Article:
‘Slight fall in gender pay gap, but Covid could mask reality’

A PwC analysis shows a slight fall in the gender pay gap, but suggests that Covid job losses and furlough could have affected the figures.

Tired women at work

 

Gender pay gaps are continuing to narrow slowly, according to a PwC analysis of this year’s figures, but it warns that the pandemic may be masking what is happening on the ground.

The analysis shows that among companies that disclosed their pay gaps there has been a decline from an average of 14.2% in 2017/18 to 13.1% in 2020/21.

Just over half (56%) of the 8,633 companies to report their gender pay gaps reported a reduction in their mean pay gap, while 53% reported a decrease in their mean bonus gap. However, the average gap recorded for 2020/21 represents only a 0.2% decrease on the prior year (13.3%). Overall, 41% of companies reported an increase in their gender pay gap, while 3% remained static.

Companies with more than 250 employees must report their gender pay gap. PwC analysis shows that 75% of companies utilised the six-month extension to pay gap reporting, with 45% choosing to report in the last month before the extended 5th October 2021 deadline. Six out of 10 of the companies to report prior to the initial 5th April cut-off have 20,000 or more employees, suggesting a continued focus on gender balance, inclusion and diversity from larger companies who are less likely to have experienced resourcing challenges over the past year.

Earlier analysis of gender pay gap reporting up until the initial April deadline showed the average mean gender pay gap had dropped to 12.5%. The increase to 13.1% following the most recent reports – which includes a large proportion of smaller-sized businesses – further highlights how these companies face greater challenges in closing their gender pay gaps, says PwC, including a reduced capacity to focus on diversity and inclusion (D&I) initiatives when compared with larger businesses with greater D&I budgets.

Anna Sanford, employment legal director at PwC, said: “While it’s positive that some progress is being made towards gender pay parity, an apparent slight decrease in the gender pay gap this year may be masking other workforce patterns that are detrimental to gender diversity and inclusion in the workplace. We know women are more at risk than men of losing their jobs or experiencing reduced hours or pay as a result of the Covid-19 crisis. This year’s gender pay gap results should be viewed in light of the continued impact of the pandemic and businesses will need to watch carefully what patterns emerge for 2022 as they reassess their workforce amidst new market patterns and challenges.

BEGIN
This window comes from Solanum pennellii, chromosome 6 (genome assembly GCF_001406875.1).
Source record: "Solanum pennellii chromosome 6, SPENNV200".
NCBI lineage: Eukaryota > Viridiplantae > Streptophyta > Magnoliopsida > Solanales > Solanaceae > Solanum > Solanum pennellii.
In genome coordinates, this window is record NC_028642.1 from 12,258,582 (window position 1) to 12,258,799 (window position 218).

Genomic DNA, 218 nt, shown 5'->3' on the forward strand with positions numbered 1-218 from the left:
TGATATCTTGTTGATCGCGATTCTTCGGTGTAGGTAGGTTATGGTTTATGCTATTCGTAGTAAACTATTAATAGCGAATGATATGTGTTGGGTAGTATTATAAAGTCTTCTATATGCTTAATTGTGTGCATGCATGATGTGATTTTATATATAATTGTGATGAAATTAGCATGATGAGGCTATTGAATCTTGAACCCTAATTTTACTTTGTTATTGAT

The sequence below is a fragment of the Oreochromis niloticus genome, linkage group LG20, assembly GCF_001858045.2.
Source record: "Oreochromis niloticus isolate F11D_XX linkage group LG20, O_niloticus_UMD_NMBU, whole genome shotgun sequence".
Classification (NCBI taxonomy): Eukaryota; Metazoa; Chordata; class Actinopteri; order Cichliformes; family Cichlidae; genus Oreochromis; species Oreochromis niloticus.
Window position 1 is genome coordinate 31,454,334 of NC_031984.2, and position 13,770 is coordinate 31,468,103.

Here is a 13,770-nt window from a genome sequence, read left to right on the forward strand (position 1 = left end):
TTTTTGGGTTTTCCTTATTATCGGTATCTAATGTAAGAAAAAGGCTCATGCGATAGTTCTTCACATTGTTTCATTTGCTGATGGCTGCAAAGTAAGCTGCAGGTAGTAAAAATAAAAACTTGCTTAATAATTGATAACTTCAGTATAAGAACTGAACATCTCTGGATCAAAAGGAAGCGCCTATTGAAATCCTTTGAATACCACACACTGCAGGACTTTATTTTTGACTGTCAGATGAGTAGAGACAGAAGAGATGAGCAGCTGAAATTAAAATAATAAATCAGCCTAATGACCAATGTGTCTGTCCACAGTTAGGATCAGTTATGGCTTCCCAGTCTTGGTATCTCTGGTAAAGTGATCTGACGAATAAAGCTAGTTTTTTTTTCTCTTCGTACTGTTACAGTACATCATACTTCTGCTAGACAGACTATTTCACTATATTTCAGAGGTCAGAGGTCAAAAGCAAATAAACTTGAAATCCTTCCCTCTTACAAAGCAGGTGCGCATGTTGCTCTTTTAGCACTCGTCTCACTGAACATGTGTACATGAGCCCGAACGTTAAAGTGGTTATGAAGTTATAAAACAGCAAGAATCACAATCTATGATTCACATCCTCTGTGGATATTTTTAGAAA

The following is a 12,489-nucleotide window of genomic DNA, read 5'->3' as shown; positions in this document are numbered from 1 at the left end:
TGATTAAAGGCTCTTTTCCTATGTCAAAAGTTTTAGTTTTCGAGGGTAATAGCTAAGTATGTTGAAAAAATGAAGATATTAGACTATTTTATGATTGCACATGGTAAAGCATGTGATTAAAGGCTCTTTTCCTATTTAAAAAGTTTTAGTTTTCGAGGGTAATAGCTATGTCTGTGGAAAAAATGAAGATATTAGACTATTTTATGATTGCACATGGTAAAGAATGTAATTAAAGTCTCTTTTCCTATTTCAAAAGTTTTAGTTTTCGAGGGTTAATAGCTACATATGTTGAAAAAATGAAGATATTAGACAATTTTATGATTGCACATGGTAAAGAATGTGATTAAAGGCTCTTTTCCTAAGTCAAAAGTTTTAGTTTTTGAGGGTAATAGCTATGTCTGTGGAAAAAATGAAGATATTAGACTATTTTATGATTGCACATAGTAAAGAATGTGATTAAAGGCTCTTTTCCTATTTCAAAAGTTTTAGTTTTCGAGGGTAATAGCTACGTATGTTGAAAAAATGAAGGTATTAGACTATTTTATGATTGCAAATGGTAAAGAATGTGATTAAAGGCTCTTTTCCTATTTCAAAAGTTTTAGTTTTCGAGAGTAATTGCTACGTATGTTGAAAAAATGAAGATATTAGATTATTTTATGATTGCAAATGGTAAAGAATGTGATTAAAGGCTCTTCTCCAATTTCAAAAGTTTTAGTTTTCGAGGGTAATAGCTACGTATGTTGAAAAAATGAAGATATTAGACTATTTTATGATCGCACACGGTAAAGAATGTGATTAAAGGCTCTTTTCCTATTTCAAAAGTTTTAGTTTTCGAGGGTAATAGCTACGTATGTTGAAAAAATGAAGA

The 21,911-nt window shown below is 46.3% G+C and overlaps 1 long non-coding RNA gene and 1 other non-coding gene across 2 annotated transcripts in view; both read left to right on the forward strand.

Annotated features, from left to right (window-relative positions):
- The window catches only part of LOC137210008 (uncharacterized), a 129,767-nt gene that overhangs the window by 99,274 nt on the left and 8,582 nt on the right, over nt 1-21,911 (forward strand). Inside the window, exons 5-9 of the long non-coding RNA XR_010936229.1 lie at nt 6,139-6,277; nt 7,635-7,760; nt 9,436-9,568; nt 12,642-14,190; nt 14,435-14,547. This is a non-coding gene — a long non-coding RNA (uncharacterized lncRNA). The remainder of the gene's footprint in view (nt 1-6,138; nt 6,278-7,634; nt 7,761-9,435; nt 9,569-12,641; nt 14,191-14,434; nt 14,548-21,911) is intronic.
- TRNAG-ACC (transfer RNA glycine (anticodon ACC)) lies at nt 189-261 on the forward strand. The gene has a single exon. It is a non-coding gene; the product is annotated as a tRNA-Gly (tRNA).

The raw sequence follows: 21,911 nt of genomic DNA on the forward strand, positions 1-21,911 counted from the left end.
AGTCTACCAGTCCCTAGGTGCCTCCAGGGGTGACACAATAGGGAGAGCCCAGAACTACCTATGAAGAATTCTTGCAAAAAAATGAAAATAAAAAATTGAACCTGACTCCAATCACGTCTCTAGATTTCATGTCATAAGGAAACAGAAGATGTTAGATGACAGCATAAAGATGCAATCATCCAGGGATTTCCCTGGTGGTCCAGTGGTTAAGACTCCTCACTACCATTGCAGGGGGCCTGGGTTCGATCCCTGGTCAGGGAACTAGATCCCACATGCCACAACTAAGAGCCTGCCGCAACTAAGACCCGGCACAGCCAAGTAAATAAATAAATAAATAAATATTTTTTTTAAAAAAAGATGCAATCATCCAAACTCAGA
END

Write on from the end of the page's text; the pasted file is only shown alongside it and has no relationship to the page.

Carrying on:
“The average gender pay gap in 2020/21 is 13.1% –  a one percentage point decrease from the average gap reported three years ago, when reporting became mandatory. The gender bonus pay gap also remains stubbornly high at 34.8%. Companies will need to assess the data they have to find out what is causing this gap to persist and what could be preventing it from closing.”

In other diversity news, the latest national Employer Index by the Social Mobility Foundation shows law firms and consultancies are leading the way in driving social mobility in the workplace. Browne Jacobson scored first place in the ranking of the top 75 organisations, followed by KPMG and Herbert Smith Freehills. HMRC was the only public sector organisation to make the top ten in the Foundation’s report.

Meanwhile, a study by jobs site Adzuna found the number of job adverts explicitly requiring candidates to be vaccinated rose by 189% between August and October as more firms ask for workers to be vaccinated before they start their job. The sectors with the highest proportion of job adverts mandating vaccination are social care, at 2% of all positions, followed by healthcare and nursing at 0.9%, and charity jobs at 0.6%. Andrew Hunter, co-founder of Adzuna, said the figures could illustrate the start of a wider trend in Britain. “A taboo appears to be breaking where large corporations are putting a stake in the ground and saying, ‘Right, you have to be vaccinated by a certain date,’” he said.



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